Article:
Format

Send to:

Choose Destination
See comment in PubMed Commons below
Neurochem Int. 2009 Jul-Aug;55(1-3):129-35. doi: 10.1016/j.neuint.2009.02.020. Epub 2009 Mar 9.

Astrocytes are a major target in thiamine deficiency and Wernicke's encephalopathy.

Author information

  • 1Department of Medicine, University of Montreal, Montreal, Quebec, Canada. alan.stewart.hazell@umontreal.ca

Abstract

Thiamine deficiency (TD) is the underlying cause, and an established model, of Wernicke's encephalopathy (WE). Although the neurologic dysfunction and brain damage that results from TD has been well-described, the precise mechanisms that lead to the selective histological lesions characteristic of this disorder remain a mystery. Over the course of many years, various processes have been proposed that could lead to focal neuronal cell death in this disorder. But despite a concerted effort to relate these processes to a clear sequelae of events culminating in development of the focal neuropathology, little success has resulted. In recent years, however, a role for astrocytes in the pathophysiology of TD has been emerging. Here, alterations in glutamate uptake, and levels of the astrocytic glutamate transporters EAAT1 and EAAT2 in TD and WE, are discussed in terms of an excitotoxic event, along with the GABA transporter subtype GAT-3, and changes in other astrocytic proteins including GFAP and glutamine synthetase. Lactic acidosis, changes in the water channel protein AQP-4 and brain edema are also a focus of attention in relation to astrocyte dysfunction, while involvement of oxidative stress and inflammatory processes, along with white matter injury in terms of excitotoxicity are other key issues considered. In summary, a new appraisal of the extent of involvement of astrocytes in TD and WE is presented, with the evidence suggesting these cells represent a major target for damage during the disease process.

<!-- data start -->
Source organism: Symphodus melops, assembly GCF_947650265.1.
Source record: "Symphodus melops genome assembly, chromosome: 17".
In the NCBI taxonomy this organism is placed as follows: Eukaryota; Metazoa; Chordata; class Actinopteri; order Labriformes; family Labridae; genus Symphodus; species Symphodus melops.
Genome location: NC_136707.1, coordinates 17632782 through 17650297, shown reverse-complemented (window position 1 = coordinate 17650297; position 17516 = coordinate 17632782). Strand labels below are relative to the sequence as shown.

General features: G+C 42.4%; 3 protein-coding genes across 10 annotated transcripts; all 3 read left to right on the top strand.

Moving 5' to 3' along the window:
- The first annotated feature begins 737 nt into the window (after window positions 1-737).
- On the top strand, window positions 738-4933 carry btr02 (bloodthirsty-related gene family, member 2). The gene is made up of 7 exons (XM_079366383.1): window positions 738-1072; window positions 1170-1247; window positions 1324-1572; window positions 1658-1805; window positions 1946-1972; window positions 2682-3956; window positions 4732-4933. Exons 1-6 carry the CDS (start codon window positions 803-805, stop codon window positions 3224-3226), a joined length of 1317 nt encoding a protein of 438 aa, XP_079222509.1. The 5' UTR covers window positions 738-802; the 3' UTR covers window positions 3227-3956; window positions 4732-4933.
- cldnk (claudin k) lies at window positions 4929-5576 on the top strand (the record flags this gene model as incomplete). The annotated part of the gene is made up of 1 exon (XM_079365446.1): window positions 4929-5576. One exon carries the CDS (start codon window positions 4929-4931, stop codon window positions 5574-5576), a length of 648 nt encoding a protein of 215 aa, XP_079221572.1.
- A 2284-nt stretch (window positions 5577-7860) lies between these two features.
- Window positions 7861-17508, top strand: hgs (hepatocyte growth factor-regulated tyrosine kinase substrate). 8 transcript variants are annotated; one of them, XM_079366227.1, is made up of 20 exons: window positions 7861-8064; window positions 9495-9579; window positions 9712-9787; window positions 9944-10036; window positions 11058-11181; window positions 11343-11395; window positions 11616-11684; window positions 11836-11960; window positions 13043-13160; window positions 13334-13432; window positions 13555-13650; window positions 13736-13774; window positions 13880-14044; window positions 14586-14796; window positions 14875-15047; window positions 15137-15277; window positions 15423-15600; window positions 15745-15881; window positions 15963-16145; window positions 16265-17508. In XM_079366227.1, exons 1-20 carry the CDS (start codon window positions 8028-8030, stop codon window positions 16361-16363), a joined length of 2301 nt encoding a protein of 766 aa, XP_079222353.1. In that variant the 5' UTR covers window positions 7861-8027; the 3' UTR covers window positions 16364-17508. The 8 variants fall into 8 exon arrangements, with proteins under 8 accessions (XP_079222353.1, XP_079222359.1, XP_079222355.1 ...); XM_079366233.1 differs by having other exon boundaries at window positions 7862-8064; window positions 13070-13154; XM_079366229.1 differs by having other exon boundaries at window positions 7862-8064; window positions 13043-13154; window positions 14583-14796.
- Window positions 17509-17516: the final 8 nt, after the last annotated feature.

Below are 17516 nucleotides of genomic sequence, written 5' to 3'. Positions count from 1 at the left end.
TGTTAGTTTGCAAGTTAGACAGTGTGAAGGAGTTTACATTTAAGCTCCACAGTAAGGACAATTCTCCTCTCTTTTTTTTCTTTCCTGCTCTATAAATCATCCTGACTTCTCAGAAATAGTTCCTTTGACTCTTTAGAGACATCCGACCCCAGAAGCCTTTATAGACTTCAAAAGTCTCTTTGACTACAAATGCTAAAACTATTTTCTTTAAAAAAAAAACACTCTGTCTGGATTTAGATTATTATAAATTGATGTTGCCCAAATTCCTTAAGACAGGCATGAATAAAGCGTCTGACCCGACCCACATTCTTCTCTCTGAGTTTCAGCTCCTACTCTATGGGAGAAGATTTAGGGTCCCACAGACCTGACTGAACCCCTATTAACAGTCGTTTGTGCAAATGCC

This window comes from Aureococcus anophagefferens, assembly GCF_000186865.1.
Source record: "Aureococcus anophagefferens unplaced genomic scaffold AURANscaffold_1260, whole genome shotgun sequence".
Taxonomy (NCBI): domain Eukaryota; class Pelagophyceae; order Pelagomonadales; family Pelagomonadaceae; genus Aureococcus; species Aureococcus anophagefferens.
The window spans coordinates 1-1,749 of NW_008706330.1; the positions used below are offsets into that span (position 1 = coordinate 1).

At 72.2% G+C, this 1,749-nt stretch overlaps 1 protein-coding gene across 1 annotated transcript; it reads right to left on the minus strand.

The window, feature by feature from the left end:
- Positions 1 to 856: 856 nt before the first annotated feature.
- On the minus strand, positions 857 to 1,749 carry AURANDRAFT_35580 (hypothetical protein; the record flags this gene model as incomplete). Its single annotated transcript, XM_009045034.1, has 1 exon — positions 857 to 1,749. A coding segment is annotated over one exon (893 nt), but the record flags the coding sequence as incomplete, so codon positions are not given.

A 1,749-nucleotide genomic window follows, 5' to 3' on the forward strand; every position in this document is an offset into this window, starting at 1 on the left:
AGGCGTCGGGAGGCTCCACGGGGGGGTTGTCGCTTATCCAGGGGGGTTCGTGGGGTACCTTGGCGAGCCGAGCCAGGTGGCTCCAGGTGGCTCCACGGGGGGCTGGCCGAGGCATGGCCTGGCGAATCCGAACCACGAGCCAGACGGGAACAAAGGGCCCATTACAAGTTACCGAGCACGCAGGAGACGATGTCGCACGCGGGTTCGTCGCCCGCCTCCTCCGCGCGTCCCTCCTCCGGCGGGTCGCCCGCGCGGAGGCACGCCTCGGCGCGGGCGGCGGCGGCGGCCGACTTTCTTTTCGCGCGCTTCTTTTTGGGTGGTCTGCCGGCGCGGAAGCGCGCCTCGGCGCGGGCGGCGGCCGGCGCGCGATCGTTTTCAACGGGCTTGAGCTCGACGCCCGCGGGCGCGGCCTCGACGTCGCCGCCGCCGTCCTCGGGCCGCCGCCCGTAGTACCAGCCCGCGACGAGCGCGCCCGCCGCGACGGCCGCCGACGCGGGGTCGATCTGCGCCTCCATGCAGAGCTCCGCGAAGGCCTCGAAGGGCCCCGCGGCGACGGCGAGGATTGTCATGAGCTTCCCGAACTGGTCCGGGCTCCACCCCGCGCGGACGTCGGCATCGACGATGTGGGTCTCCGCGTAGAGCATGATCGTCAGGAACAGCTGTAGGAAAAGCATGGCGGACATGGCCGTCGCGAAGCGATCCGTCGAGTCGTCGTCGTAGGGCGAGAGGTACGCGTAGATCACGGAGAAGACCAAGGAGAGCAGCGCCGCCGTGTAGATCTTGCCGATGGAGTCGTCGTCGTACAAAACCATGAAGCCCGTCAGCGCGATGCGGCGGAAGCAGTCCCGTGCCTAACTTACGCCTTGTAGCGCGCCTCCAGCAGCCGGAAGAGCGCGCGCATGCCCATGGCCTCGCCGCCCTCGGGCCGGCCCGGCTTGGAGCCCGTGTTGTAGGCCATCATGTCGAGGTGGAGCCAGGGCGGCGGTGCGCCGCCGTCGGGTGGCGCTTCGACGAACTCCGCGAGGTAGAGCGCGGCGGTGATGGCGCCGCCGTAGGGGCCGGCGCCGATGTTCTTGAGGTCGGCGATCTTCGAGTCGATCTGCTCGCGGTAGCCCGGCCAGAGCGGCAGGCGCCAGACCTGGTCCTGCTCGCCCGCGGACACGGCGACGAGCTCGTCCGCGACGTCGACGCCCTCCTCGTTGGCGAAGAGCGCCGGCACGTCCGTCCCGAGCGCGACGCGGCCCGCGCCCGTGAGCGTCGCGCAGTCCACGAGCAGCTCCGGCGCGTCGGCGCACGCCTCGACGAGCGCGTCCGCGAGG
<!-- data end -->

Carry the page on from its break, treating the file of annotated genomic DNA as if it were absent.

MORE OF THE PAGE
PMID:
19428817
[PubMed - indexed for MEDLINE]
PubMed Commons home

PubMed Commons

0 comments
How to join PubMed Commons

    Supplemental Content

    Full text links

    Icon for Elsevier Science
    Loading ...
    Write to the Help Desk